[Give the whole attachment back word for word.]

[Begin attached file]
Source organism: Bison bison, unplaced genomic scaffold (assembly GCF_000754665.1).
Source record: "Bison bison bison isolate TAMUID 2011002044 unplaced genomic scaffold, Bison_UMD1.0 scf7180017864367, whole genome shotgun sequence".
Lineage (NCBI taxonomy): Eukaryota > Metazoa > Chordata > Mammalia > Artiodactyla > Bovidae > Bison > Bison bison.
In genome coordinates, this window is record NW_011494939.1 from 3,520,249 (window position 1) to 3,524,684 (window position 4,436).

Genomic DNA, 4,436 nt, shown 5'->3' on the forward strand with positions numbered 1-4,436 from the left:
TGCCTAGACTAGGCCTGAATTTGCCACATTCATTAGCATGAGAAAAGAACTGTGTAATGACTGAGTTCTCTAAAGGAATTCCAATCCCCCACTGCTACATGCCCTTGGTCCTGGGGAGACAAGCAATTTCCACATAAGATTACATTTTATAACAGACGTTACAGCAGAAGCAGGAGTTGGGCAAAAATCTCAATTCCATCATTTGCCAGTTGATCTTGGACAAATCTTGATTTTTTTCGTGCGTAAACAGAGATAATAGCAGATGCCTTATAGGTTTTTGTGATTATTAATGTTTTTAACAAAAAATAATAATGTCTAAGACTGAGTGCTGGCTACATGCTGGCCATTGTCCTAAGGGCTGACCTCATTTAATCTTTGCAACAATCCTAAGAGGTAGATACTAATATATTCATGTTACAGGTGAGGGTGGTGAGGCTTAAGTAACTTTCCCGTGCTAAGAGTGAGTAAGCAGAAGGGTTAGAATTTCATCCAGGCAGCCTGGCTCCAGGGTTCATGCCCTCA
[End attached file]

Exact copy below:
Source organism: Bison bison, unplaced genomic scaffold (assembly GCF_000754665.1).
Source record: "Bison bison bison isolate TAMUID 2011002044 unplaced genomic scaffold, Bison_UMD1.0 scf7180017864367, whole genome shotgun sequence".
Lineage (NCBI taxonomy): Eukaryota > Metazoa > Chordata > Mammalia > Artiodactyla > Bovidae > Bison > Bison bison.
In genome coordinates, this window is record NW_011494939.1 from 3,520,249 (window position 1) to 3,524,684 (window position 4,436).

Genomic DNA, 4,436 nt, shown 5'->3' on the forward strand with positions numbered 1-4,436 from the left:
TGCCTAGACTAGGCCTGAATTTGCCACATTCATTAGCATGAGAAAAGAACTGTGTAATGACTGAGTTCTCTAAAGGAATTCCAATCCCCCACTGCTACATGCCCTTGGTCCTGGGGAGACAAGCAATTTCCACATAAGATTACATTTTATAACAGACGTTACAGCAGAAGCAGGAGTTGGGCAAAAATCTCAATTCCATCATTTGCCAGTTGATCTTGGACAAATCTTGATTTTTTTCGTGCGTAAACAGAGATAATAGCAGATGCCTTATAGGTTTTTGTGATTATTAATGTTTTTAACAAAAAATAATAATGTCTAAGACTGAGTGCTGGCTACATGCTGGCCATTGTCCTAAGGGCTGACCTCATTTAATCTTTGCAACAATCCTAAGAGGTAGATACTAATATATTCATGTTACAGGTGAGGGTGGTGAGGCTTAAGTAACTTTCCCGTGCTAAGAGTGAGTAAGCAGAAGGGTTAGAATTTCATCCAGGCAGCCTGGCTCCAGGGTTCATGCCCTCA